Walter WEST
Rank: sergeant
Number: 1405
Unit: A Company, 1/6th Battalion CHESHIRE Regiment
Date of Death: 26 January 1915
Age: 19
Cemetery: Wulverghem-Lindenhoek Road Military Cemetery, Kemmel, Belgium

Walter had been born in the parish of St George's C of E Church, Stockport. Later, he lived at the family home, 55 Adswood Lane West, with his father, James. The Commonwealth War Graves Commission does not list his mother, suggesting she had died by the early 1920s when the Commission was collating its casualty information. Walter had at least two brothers, Tom and Robert, both of whom later emigrated to Canada.

Walter's service number indicates he was pre-war member of the Territorial Army and would have been mobilised when war was declared in August 1914. An account of the Battalion's early weeks of service is here.

On Christmas Day, 1914, Walter and his comrades were in front line trenches near Wulverghem (south of the Belgian town of Ypres - now Ieper) and took part in the famous Truce that lasted all day. On 28th December, they came out of the front line for two weeks rest, returning in mid-January.

On the 26th, two companies were back in the front line at Wulverghem. Sergeant Boardman, in his diary published in the Battalion History, records Walter's death "He was looking through a pair of field glasses when he was killed by a bullet from a sniper". His Company Commander, Captain F A Leah, wrote to Walter's family expressing the sympathy of his comrades and noting that he was the first non-commissioned officer to be killed.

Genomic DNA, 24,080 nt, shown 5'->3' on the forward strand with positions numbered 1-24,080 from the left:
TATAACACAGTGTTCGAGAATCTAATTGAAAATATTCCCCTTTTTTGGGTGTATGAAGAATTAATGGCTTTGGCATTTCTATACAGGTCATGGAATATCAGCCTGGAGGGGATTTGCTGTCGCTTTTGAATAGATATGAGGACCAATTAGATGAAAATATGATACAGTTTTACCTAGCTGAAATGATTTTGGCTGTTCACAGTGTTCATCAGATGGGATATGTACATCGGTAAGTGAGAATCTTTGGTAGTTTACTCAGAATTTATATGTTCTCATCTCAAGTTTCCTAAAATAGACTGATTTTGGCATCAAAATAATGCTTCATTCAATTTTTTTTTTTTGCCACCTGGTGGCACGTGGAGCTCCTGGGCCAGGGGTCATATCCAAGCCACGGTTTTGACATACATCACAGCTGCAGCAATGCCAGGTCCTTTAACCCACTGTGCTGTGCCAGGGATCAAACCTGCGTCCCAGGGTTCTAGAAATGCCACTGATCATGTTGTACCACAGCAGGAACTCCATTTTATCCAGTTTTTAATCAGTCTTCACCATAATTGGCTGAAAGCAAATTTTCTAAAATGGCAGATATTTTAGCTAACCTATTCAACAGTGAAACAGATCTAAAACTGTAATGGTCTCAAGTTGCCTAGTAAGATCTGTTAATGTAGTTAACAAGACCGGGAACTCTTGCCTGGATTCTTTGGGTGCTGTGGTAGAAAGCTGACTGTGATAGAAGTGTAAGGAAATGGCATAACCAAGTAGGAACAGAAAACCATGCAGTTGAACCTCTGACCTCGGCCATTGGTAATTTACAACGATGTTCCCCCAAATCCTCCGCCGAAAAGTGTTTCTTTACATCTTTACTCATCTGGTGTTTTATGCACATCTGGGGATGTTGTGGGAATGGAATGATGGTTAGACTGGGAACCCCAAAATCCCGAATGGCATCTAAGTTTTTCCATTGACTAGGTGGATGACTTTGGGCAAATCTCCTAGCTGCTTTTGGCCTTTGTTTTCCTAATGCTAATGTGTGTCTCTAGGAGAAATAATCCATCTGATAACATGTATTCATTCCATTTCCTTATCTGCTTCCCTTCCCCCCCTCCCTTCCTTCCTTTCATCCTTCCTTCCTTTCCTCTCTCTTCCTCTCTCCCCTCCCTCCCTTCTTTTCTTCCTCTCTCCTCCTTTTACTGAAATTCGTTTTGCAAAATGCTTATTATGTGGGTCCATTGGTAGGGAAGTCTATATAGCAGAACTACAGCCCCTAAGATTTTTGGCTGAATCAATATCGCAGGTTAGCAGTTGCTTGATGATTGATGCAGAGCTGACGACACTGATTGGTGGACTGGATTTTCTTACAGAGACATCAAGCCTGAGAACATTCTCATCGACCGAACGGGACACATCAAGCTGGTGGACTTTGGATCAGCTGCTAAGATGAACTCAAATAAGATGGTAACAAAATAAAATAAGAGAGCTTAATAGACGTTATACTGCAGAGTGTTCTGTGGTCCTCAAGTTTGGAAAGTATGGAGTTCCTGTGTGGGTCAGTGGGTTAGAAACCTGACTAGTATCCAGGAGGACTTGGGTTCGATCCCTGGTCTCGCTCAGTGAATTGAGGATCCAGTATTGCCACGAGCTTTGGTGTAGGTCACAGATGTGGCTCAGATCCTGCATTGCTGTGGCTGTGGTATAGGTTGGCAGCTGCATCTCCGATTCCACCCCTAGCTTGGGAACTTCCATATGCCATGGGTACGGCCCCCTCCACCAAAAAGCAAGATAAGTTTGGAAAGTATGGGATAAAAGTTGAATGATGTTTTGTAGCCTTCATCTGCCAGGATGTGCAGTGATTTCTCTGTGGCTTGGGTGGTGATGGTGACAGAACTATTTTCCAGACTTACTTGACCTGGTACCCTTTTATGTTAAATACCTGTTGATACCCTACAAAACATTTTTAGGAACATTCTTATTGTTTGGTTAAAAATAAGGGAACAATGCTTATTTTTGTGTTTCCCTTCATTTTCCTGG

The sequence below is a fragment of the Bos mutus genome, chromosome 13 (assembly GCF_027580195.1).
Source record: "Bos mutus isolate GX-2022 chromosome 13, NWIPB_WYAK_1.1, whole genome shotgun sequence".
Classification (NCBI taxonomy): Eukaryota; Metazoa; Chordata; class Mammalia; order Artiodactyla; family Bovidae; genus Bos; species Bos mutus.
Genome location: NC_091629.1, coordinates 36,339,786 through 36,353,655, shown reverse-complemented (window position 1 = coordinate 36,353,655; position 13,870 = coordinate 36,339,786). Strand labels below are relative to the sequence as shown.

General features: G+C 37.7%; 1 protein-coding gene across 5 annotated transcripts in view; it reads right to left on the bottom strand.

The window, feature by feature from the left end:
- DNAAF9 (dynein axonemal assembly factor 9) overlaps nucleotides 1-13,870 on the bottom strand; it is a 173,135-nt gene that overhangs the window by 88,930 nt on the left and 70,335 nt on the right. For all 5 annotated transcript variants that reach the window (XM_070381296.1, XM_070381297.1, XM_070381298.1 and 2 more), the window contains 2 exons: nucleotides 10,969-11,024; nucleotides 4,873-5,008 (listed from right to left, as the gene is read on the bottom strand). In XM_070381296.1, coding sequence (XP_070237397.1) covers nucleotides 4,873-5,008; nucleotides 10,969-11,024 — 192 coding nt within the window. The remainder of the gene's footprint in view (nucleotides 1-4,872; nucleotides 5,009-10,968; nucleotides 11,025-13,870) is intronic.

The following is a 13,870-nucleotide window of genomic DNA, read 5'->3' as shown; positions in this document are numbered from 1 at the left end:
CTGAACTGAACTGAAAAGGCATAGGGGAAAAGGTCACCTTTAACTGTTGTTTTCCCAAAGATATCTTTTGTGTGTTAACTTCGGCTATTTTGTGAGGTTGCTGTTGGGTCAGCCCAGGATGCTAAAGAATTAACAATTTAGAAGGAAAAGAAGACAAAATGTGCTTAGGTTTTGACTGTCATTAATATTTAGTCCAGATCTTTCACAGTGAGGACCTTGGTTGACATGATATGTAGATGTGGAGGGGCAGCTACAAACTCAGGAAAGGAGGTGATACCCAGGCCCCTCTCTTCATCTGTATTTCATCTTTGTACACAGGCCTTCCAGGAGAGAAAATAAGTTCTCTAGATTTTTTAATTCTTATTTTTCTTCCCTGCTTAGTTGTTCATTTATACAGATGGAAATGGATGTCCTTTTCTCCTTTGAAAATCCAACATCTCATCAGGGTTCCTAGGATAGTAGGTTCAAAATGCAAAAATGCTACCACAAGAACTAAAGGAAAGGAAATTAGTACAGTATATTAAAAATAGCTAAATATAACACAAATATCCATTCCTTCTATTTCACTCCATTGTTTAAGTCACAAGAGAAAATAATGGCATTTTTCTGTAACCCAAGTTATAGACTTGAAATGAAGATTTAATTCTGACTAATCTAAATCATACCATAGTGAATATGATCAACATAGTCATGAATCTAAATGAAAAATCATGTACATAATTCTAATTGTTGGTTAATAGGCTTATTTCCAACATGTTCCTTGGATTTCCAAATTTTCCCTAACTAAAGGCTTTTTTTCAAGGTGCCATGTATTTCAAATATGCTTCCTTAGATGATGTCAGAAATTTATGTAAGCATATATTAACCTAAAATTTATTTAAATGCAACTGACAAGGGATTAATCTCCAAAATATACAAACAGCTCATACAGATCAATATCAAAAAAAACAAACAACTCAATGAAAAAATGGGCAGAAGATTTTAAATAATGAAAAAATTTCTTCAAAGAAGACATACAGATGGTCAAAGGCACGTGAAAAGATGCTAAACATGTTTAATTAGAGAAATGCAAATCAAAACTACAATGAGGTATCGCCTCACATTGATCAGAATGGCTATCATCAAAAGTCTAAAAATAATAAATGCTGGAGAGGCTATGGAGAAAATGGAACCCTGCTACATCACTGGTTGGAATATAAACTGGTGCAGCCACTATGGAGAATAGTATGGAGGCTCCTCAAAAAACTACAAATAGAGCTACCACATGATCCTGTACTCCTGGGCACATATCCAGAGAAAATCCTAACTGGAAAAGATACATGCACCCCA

In the booklet "Stockport Lads Together", David Kelsall records that Walter was buried in a "lovely little garden" and that Sergeant Major Naden placed a wooden cross over the grave. He promised to get the company carpenter to engrave his name. The garden will have been very close to the Cheshires' front line positions and, after the war, many of these small burial grounds were closed as the land was returned to civilian use. Walter's body was dis-interred and reburied at a "concentration" Cemetery which continues to be properly maintained by the Commonwealth War Graves Commission.

In 1916, Walter's brother Tom was living in Toronto and Robert was in Niagara Falls. It is not known if they served with either the British or Canadian forces, but both appear to have survived the war.

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